Well, maybe perfection is a little out of reach, but if you aim at least somewhere close to that high standard, then you won’t need to re-do the job over and over. According to Kondo, “I can tell you from experience that you will never get your house in order if you only clean up half-heartedly.” Here is what she suggests. “All you need to do is look at each item, one at a time, and decide whether or not to keep it and where to put it. That’s all you need to do to complete this job.”

Myth # 3: Storage is a convenient way to tidy your place.

Nope. Tidying should never be translated into storage, writes Kondo. Although those adorable and colorful bins and containers might seem to provide a solution to the clutter problem, it is a temporary one. “Putting things away creates the illusion that the clutter problem has been solved,” writes Kondo. “But sooner or later, all the storage units are full, the room once again overflows with things, and some new and easy storage method becomes necessary, creating a negative spiral.”

Myth # 4: Tidy one room or location at a time.

Contrary to common belief, it’s best if you start tidying by category rather than by location. In her book, Kondo claims that when you tidy by location, it is likely to find that you stored the same types of items in different locations around the house, making it more difficult for you to stay organized. “Tidying by location is a fatal mistake,” she writes.

Myth # 5: You don’t have to discard everything.

When it comes to tidying, we are all very picky about what to keep and what to toss, and sometimes, we tend to keep things we really are not going to end up using. If the process of discarding is not done efficiently, we most likely are going to end up repeating it in a few weeks or months. For this reason, writes Kondo, it’s best if you always discard efficiently and make sure you get rid of everything you are not going to use before you even start the organizing process.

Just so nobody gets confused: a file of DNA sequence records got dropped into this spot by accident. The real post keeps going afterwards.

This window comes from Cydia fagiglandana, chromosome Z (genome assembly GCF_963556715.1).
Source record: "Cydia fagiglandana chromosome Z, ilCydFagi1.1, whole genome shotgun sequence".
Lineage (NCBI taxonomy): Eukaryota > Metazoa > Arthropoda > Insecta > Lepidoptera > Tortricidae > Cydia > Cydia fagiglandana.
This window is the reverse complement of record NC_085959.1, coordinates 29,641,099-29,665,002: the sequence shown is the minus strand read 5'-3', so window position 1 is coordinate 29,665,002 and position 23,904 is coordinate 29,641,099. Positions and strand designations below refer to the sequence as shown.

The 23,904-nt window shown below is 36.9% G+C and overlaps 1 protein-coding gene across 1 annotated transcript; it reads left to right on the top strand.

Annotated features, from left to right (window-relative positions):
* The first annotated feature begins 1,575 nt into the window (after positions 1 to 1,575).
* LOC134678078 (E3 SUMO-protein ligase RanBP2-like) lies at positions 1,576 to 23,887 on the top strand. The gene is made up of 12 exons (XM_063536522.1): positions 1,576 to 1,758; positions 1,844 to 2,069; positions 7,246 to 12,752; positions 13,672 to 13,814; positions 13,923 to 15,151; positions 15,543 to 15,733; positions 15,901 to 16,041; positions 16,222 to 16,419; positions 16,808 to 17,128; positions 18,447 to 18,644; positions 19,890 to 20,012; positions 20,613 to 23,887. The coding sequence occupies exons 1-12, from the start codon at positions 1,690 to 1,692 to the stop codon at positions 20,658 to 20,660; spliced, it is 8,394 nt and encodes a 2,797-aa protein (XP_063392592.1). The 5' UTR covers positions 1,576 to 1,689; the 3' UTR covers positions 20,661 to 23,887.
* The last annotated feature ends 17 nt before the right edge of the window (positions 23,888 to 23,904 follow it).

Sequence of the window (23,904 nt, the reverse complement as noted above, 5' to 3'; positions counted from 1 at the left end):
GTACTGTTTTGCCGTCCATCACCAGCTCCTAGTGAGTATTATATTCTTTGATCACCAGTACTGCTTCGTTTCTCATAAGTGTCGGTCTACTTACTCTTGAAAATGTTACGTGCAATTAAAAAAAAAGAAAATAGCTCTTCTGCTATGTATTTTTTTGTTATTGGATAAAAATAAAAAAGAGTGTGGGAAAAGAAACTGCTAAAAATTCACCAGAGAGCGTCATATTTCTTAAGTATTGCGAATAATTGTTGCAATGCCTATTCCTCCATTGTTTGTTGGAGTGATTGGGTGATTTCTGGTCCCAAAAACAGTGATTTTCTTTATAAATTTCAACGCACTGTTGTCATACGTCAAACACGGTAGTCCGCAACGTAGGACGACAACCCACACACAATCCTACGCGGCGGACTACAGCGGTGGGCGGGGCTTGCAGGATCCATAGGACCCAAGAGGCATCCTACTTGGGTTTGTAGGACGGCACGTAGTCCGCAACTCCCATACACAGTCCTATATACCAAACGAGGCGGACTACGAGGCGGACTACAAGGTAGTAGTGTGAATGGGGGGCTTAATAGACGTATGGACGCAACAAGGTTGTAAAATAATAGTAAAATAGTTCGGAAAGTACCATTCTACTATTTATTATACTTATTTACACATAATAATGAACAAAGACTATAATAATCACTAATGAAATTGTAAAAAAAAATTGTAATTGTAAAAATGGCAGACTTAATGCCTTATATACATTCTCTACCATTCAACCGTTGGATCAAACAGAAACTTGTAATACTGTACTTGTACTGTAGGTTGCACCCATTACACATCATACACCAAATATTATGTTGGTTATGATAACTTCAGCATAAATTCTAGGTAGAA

Myth # 6: Hanging it is better than folding it.

It is commonly believed that hanging clothes works best for tidying. However, Kondo

claims that this is a common misconception and that if done in the right way, folding

could be the most efficient way of tidying your closet and saving space. “Although it

depends somewhat on the thickness of the clothes in question, you can fit from

twenty to forty pieces of folded clothing in the same amount of space required to

hang ten,” writes Kondo. Moreover, “By neatly folding your clothes, you can solve

almost every problem related to storage.” Inspired by her Japanese spiritual beliefs, Kondo also impresses her clients with an added benefit to folding, in addition to saving space. Folding could be one way to transfer positive energy from your body to your clothes. “When we take our clothes in our hands and fold them neatly, we are, I believe, transmitting energy, which

has positive effect on our clothes,” she writes.

Myth # 7: Start with photos, frames and albums.

Kondo argues, that sentimental value items are the most difficult to get rid of and, therefore, it would be smart to keep them to the end of the process. “The degree of difficulty involved in selecting what to keep and what to discard differs greatly depending on the category,” she writes. “People who get stuck halfway usually do so because they start with the things that are hardest to make decisions about. Things that bring back memories.” Instead, start with paper clutter, kitchen cabinets or even toys and games.

Now that you know some of Marie Kondo’s best techniques for decluttering your space

and making a change in your life that will bring more peace, it’s time to get off the couch and start the hard work….look for the reward and remember, sometimes it’s the smallest decisions that can change your life forever.

By Mona Hassan